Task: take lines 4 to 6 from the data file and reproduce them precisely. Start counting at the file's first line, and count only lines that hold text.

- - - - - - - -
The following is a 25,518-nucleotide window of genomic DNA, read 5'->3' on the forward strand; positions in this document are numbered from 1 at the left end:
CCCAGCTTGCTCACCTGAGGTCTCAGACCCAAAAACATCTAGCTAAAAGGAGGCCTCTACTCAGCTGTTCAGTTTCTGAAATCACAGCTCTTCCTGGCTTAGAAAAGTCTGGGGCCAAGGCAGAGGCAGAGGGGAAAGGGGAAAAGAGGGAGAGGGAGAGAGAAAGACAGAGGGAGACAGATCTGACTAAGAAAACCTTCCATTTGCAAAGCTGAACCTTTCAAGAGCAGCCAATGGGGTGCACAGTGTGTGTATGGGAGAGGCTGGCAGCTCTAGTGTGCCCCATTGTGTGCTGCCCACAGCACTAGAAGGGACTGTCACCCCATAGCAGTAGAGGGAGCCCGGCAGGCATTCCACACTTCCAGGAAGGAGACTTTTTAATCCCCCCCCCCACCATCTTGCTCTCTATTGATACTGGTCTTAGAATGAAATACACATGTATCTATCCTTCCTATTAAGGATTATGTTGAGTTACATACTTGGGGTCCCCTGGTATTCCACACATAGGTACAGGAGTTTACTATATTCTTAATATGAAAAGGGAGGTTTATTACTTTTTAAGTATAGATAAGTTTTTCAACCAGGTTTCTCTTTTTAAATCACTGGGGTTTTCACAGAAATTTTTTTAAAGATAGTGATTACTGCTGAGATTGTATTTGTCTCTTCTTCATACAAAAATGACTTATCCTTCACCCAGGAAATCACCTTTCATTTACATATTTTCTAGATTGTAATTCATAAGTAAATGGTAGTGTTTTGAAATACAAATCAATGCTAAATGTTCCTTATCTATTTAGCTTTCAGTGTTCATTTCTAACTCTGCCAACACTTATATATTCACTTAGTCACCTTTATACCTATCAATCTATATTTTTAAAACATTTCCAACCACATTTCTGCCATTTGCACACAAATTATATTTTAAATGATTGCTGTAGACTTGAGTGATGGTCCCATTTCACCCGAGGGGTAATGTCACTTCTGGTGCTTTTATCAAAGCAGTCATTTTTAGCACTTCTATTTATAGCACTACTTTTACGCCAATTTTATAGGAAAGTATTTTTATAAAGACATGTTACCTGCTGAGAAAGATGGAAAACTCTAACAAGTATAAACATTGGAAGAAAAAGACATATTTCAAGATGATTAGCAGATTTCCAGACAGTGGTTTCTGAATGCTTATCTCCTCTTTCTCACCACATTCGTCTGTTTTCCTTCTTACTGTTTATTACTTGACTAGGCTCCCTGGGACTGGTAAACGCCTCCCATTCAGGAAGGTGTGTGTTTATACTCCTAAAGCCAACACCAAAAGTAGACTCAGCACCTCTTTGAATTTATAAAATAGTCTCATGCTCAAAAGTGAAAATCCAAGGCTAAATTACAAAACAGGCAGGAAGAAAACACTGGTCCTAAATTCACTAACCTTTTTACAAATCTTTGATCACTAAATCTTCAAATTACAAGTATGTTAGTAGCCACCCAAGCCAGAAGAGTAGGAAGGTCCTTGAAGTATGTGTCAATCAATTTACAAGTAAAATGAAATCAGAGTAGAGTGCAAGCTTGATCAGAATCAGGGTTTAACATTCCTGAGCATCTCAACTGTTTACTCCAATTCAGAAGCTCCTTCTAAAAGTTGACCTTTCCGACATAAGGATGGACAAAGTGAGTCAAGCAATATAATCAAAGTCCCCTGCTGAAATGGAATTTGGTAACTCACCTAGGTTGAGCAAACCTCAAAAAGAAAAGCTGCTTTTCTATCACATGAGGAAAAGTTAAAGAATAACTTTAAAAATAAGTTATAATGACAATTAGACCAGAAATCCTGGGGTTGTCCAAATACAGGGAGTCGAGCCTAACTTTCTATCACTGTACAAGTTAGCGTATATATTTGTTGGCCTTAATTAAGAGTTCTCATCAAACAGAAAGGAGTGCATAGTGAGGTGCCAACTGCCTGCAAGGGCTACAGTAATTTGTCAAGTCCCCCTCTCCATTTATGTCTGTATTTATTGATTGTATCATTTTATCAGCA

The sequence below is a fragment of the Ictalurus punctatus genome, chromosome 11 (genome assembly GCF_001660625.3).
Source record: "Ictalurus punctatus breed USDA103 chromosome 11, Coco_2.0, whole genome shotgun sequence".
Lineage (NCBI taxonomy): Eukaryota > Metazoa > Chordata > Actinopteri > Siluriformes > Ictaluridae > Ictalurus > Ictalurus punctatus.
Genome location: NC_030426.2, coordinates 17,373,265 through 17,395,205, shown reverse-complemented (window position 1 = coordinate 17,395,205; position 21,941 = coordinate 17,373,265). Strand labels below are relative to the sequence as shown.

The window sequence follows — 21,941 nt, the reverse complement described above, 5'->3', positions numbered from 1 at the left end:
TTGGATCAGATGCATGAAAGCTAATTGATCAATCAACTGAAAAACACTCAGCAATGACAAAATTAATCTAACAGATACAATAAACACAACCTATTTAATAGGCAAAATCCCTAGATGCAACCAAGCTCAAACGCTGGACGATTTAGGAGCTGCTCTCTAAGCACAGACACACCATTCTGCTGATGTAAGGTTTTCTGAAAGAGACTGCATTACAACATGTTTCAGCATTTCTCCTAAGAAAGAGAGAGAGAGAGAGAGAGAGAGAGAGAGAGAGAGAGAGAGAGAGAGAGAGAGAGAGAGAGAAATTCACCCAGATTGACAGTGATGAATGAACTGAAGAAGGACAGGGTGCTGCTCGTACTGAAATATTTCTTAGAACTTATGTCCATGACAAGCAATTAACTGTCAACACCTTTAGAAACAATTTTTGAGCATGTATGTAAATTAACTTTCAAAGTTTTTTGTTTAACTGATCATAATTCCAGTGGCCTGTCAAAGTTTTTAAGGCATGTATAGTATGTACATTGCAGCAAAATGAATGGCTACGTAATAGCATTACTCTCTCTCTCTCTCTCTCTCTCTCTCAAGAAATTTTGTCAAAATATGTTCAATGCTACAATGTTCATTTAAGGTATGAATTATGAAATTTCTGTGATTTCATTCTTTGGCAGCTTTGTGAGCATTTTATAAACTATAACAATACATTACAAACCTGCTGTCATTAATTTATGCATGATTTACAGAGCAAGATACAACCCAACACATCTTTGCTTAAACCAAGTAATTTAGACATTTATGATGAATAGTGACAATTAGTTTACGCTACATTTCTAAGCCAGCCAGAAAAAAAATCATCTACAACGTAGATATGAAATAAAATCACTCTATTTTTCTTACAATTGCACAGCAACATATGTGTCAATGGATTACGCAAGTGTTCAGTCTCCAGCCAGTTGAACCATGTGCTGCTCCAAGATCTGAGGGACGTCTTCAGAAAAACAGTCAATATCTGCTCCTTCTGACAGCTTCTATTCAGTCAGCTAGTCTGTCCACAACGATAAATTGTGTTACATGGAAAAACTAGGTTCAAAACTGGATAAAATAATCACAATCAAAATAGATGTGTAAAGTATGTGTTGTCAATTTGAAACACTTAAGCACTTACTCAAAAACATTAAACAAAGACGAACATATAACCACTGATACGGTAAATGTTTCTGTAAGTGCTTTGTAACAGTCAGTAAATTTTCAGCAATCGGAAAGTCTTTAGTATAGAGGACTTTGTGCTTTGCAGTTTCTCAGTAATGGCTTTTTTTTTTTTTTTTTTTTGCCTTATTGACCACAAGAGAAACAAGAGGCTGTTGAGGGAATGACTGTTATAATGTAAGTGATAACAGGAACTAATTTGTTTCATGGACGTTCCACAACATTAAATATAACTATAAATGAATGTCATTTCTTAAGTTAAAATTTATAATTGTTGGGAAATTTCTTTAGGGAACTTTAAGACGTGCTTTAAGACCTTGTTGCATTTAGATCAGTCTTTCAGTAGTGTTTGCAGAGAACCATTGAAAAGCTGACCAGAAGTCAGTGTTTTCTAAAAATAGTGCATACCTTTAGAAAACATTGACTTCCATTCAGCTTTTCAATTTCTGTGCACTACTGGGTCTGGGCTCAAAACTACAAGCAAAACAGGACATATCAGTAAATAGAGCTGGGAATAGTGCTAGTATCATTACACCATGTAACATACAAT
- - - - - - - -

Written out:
Source record: "Ictalurus punctatus breed USDA103 chromosome 11, Coco_2.0, whole genome shotgun sequence".
Lineage (NCBI taxonomy): Eukaryota > Metazoa > Chordata > Actinopteri > Siluriformes > Ictaluridae > Ictalurus > Ictalurus punctatus.
Genome location: NC_030426.2, coordinates 17,373,265 through 17,395,205, shown reverse-complemented (window position 1 = coordinate 17,395,205; position 21,941 = coordinate 17,373,265). Strand labels below are relative to the sequence as shown.